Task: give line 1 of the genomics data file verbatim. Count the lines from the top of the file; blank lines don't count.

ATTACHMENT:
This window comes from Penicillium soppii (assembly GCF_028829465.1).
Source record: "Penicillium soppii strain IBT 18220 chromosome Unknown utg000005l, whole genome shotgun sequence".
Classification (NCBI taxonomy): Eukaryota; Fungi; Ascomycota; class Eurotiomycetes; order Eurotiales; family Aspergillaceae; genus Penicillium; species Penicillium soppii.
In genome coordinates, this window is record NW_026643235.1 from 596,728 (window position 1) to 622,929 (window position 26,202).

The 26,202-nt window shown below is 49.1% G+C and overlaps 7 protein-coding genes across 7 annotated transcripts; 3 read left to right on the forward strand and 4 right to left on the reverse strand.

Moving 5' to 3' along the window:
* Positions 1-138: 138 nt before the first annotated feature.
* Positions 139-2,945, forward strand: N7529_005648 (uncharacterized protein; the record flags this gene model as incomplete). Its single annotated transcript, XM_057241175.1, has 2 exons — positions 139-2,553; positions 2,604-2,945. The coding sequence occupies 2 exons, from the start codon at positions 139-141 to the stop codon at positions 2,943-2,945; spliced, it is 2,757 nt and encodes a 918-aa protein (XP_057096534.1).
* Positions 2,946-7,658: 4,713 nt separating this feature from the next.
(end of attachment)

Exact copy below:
This window comes from Penicillium soppii (assembly GCF_028829465.1).